Finding qualified job candidates

it spending trendsThe biggest pain point for more than half of Heads of IT in Q3 (58%) and Q4 (65%) in 2017 was “Finding qualified and experienced staff to meet department needs.”

Remember, this data covers organizations in all sectors and all revenue brackets, meaning that this is certainly a widespread pain.

When we look at the pains in both Q3 and Q4 of 2017, we learn where investment will be most likely be made in 2018. The one unifying truth in all organizations is that finding the resolution to a problem and implementing this solution takes time: Likely six months or more. This is why spending on IT staffing is predicted for early to mid-2018.

Although we can see that the majority of companies are experiencing pain finding employees who are the right fit, we have to look at how many of those companies are likely to spend to address this issue.

In Q3 and Q4 2017, 29% and 27% of participants (respectively) indicated that their organization had plans to invest in solving this problem. That may take the form of investment in additional hires, assistance from staffing agencies, or training for existing employees. Solving this problem will require quite a bit of leg work from the HR department, who is responsible for finding the right people for the organization, then onboarding them.

Although experienced staff may be needed in all areas of IT, it’s safe to say that skilled professionals in the data security field will be in high demand, based on the spending trends mentioned earlier.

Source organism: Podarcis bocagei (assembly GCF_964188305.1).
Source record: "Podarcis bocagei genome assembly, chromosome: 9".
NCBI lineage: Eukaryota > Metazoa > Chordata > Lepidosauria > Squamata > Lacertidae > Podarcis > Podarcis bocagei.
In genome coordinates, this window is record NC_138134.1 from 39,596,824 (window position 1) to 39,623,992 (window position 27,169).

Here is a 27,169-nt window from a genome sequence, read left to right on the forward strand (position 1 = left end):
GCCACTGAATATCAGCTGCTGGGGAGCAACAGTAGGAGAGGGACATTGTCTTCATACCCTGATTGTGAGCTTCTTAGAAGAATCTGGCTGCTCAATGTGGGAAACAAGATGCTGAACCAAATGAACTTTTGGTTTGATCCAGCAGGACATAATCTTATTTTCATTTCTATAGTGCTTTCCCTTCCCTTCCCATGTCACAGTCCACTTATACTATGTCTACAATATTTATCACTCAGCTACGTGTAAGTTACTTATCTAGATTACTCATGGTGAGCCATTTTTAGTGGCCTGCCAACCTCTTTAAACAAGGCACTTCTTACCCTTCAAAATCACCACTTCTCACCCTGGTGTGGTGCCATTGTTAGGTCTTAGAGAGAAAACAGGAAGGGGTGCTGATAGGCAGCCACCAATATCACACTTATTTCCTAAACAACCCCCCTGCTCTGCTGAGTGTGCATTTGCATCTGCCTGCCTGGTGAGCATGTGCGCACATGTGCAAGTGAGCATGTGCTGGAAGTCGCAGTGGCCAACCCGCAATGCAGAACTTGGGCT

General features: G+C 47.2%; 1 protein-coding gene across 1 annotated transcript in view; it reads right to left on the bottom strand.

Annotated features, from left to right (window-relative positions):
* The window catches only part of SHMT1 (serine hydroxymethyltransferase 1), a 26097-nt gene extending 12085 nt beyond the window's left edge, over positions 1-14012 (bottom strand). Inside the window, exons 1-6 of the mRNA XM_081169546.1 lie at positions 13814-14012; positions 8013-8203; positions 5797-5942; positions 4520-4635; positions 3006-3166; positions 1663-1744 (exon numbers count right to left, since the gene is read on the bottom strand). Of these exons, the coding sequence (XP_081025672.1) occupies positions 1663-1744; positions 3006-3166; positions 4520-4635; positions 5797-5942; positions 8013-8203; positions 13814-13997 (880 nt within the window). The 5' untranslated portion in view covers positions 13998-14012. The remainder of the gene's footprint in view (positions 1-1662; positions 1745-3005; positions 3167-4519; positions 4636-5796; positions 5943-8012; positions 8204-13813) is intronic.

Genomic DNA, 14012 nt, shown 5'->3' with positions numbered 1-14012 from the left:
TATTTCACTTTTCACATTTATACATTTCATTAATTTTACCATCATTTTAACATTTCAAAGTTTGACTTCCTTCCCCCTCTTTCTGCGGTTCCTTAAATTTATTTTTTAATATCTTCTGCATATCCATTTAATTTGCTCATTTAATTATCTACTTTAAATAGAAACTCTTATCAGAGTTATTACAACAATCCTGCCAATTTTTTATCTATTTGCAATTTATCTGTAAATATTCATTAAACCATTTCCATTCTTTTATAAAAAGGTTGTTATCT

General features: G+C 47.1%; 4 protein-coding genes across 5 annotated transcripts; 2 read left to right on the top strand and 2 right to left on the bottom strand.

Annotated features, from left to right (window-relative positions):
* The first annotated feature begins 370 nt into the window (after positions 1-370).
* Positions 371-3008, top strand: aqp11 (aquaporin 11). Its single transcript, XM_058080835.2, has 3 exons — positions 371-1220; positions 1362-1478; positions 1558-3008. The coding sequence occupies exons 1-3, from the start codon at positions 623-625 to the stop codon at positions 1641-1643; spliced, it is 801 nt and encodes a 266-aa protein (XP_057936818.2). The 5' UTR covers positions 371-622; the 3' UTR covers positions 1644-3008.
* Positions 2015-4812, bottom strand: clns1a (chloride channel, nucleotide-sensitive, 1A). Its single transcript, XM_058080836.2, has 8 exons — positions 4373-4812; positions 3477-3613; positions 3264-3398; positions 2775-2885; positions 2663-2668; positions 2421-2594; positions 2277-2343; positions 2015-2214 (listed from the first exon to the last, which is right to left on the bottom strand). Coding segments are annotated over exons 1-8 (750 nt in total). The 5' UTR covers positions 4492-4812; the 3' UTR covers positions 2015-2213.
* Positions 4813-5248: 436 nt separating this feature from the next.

Conclusion: Security, Cloud, and Staffing

Based on survey data collected over the last six months, we can look into 2018 with a pretty good idea of where a large chunk of the IT budget will be allocated.

Spend related to data security is expected to be the focus throughout 2018, this may include solutions for monitoring access, data management, and threat detection. Investment in cloud services is expected to remain steady in 2018, based on the consistent percentage of spend in this area year over year. Finally, a huge amount of spend in the first half of 2018 is expected to go towards staffing – particularly finding experienced staff to meet the needs of the IT department.

If you sell, market, or recruit in any of these areas – keep these initiatives and pain points in mind as you craft your pitch!

Dorie Phillips
About the author

Dorie Phillips

As a Research Manager Dorie Phillips focuses on maintaining and improving the processes used for gathering and analyzing data related to spending trends in the IT market. Dorie has a Bachelor’s degree in Anthropology from the Catholic University of America. She is originally from Alberta, Canada.